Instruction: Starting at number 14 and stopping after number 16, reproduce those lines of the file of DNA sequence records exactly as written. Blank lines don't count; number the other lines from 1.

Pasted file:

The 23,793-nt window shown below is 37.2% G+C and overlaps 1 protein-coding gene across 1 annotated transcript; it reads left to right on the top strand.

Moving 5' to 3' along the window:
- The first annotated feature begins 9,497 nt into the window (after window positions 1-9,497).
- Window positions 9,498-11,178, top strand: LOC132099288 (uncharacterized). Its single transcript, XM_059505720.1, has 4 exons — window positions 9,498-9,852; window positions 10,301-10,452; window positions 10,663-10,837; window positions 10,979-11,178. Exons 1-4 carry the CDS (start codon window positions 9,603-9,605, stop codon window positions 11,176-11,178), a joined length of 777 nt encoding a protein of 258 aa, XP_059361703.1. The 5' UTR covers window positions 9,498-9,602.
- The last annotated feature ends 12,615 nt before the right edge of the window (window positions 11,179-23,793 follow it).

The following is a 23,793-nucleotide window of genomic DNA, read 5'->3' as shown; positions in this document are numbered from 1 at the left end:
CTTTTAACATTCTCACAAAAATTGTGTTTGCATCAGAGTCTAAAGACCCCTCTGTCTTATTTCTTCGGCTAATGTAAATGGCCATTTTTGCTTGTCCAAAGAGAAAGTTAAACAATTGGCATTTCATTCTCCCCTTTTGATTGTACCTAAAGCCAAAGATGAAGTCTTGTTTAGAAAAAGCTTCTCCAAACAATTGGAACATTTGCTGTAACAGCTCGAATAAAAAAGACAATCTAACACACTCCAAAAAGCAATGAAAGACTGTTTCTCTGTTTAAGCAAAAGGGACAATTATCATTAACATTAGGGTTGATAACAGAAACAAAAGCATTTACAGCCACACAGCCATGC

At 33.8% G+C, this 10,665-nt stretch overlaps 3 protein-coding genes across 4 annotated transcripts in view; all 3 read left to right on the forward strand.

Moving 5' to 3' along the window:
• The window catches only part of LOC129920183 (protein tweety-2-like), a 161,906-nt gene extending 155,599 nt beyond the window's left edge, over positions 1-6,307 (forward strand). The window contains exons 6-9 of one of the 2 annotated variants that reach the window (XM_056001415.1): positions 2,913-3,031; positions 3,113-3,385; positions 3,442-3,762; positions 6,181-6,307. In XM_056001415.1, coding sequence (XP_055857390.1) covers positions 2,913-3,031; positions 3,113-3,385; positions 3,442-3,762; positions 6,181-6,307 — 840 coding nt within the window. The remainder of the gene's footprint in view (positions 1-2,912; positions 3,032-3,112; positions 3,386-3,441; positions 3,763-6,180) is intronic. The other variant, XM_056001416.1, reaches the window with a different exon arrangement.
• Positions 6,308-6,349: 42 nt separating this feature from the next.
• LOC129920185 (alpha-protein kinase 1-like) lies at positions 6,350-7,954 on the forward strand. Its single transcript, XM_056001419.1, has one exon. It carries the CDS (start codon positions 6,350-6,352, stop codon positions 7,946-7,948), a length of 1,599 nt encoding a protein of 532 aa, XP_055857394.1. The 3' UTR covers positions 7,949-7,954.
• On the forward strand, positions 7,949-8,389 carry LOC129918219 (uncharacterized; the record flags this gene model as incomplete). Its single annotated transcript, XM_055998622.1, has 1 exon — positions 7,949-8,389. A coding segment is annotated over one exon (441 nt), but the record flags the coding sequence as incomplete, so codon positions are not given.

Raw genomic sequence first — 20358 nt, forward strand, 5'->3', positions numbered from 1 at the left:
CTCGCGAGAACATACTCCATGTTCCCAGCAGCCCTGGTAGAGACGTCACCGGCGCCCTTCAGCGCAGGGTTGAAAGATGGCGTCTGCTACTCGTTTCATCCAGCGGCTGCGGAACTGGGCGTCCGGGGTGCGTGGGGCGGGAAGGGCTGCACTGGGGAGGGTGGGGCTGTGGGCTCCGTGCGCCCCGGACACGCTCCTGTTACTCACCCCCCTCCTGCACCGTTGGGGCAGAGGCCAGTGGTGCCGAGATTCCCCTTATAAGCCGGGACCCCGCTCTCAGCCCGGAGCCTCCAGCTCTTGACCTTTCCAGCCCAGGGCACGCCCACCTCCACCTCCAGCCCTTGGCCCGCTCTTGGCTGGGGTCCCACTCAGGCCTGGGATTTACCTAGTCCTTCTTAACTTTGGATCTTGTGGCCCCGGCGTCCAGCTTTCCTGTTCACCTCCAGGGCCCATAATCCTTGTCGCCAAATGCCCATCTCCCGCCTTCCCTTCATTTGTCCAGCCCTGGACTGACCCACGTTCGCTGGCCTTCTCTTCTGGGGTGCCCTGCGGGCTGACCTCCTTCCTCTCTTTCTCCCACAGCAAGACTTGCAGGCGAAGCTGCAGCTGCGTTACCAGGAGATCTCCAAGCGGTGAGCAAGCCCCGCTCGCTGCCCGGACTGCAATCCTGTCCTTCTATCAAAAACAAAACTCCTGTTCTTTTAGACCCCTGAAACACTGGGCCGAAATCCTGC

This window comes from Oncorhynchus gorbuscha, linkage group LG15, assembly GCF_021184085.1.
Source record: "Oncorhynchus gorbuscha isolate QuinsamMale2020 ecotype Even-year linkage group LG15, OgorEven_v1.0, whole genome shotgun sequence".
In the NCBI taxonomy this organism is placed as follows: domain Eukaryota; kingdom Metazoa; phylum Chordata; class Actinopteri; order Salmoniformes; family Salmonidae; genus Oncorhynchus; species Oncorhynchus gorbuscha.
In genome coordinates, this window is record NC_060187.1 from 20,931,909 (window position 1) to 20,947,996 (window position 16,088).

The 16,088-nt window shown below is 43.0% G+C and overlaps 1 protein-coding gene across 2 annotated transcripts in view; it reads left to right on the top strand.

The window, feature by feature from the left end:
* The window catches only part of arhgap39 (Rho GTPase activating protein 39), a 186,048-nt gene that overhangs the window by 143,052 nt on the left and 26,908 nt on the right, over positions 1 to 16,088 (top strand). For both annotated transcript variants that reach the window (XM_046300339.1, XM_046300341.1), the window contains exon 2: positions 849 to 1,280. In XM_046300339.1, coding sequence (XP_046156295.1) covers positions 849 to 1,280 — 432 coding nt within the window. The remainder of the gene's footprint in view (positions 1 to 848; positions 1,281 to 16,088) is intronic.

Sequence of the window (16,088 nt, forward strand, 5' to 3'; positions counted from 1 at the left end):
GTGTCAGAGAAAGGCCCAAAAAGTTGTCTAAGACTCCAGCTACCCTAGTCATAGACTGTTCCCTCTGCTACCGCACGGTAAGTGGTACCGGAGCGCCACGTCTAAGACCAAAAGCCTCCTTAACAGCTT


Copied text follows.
Raw genomic sequence first — 20358 nt, forward strand, 5'->3', positions numbered from 1 at the left:
CTCGCGAGAACATACTCCATGTTCCCAGCAGCCCTGGTAGAGACGTCACCGGCGCCCTTCAGCGCAGGGTTGAAAGATGGCGTCTGCTACTCGTTTCATCCAGCGGCTGCGGAACTGGGCGTCCGGGGTGCGTGGGGCGGGAAGGGCTGCACTGGGGAGGGTGGGGCTGTGGGCTCCGTGCGCCCCGGACACGCTCCTGTTACTCACCCCCCTCCTGCACCGTTGGGGCAGAGGCCAGTGGTGCCGAGATTCCCCTTATAAGCCGGGACCCCGCTCTCAGCCCGGAGCCTCCAGCTCTTGACCTTTCCAGCCCAGGGCACGCCCACCTCCACCTCCAGCCCTTGGCCCGCTCTTGGCTGGGGTCCCACTCAGGCCTGGGATTTACCTAGTCCTTCTTAACTTTGGATCTTGTGGCCCCGGCGTCCAGCTTTCCTGTTCACCTCCAGGGCCCATAATCCTTGTCGCCAAATGCCCATCTCCCGCCTTCCCTTCATTTGTCCAGCCCTGGACTGACCCACGTTCGCTGGCCTTCTCTTCTGGGGTGCCCTGCGGGCTGACCTCCTTCCTCTCTTTCTCCCACAGCAAGACTTGCAGGCGAAGCTGCAGCTGCGTTACCAGGAGATCTCCAAGCGGTGAGCAAGCCCCGCTCGCTGCCCGGACTGCAATCCTGTCCTTCTATCAAAAACAAAACTCCTGTTCTTTTAGACCCCTGAAACACTGGGCCGAAATCCTGC

This window comes from Oncorhynchus gorbuscha, linkage group LG15, assembly GCF_021184085.1.